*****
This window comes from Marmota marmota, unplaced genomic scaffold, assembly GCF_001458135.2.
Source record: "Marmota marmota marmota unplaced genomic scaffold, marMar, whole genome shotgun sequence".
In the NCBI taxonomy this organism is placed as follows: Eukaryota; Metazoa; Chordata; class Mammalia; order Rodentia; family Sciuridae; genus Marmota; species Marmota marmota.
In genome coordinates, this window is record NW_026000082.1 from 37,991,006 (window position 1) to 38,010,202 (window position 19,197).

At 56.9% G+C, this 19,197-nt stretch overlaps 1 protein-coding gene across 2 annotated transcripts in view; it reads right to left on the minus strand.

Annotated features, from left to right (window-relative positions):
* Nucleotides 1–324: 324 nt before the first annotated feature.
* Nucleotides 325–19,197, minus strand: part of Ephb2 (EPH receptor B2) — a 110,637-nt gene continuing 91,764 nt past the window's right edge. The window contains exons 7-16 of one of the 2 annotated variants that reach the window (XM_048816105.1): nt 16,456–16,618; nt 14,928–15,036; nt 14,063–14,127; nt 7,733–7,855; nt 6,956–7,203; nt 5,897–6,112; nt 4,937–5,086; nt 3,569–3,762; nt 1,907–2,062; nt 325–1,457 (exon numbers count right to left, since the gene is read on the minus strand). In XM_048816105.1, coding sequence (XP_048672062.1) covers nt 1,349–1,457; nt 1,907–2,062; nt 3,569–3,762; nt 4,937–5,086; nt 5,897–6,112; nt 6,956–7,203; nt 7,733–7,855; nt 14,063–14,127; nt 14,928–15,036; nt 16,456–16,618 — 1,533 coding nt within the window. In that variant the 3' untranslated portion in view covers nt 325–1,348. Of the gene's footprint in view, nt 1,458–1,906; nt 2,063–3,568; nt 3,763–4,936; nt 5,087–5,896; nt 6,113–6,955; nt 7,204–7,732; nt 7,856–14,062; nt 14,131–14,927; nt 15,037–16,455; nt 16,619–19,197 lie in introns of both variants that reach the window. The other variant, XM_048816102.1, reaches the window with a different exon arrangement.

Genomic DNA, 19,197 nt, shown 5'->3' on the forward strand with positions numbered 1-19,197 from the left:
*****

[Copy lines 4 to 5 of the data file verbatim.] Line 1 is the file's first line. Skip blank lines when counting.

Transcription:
In genome coordinates, this window is record NW_026000082.1 from 37,991,006 (window position 1) to 38,010,202 (window position 19,197).

At 56.9% G+C, this 19,197-nt stretch overlaps 1 protein-coding gene across 2 annotated transcripts in view; it reads right to left on the minus strand.